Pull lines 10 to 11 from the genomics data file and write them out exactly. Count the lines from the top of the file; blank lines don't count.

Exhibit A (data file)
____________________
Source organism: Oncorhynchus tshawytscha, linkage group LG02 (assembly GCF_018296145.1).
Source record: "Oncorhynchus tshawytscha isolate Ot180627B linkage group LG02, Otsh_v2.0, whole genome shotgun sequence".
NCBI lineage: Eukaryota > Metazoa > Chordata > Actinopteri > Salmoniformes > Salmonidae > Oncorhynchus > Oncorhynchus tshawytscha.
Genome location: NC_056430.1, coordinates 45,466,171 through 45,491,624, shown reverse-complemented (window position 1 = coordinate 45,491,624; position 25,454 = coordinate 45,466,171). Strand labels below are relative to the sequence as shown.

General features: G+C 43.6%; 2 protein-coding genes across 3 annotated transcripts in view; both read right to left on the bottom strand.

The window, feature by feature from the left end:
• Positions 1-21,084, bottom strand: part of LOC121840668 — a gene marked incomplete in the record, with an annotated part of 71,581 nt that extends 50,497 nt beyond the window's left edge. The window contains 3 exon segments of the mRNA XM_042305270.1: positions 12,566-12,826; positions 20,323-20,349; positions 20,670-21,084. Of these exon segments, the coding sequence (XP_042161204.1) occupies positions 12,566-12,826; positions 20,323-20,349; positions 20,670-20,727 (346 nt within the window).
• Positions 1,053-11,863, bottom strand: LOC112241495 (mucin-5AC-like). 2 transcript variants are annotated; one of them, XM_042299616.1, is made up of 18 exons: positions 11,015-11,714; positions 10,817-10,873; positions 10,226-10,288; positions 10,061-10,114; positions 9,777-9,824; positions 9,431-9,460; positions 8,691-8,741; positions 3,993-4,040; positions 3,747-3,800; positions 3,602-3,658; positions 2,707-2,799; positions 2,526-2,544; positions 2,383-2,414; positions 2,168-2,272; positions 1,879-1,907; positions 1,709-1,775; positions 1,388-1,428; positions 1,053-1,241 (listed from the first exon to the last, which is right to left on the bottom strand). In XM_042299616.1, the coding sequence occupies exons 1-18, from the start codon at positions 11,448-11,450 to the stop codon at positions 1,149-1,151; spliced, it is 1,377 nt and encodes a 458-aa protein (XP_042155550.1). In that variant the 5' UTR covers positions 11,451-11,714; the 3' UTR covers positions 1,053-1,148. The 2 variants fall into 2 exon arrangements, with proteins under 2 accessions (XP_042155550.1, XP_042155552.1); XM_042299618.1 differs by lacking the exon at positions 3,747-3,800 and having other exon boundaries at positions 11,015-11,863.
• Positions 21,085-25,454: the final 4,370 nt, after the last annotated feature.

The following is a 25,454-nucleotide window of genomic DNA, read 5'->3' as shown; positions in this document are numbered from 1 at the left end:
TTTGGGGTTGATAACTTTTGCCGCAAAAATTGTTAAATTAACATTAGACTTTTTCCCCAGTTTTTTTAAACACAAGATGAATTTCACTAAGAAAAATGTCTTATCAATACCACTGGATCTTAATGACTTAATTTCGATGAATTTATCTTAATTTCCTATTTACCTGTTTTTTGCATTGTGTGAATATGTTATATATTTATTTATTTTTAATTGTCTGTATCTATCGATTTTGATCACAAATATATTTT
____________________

The following is a 25,454-nucleotide window of genomic DNA, read 5'->3' as shown; positions in this document are numbered from 1 at the left end:
TTTGGGGTTGATAACTTTTGCCGCAAAAATTGTTAAATTAACATTAGACTTTTTCCCCAGTTTTTTTAAACACAAGATGAATTTCACTAAGAAAAATGTCTTATCAATACCACTGGATCTTAATGACTTAATTTCGATGAATTTATCTTAATTTCCTATTTACCTGTTTTTTGCATTGTGTGAATATGTTATATATTTATTTATTTTTAATTGTCTGTATCTATCGATTTTGATCACAAATATATTTT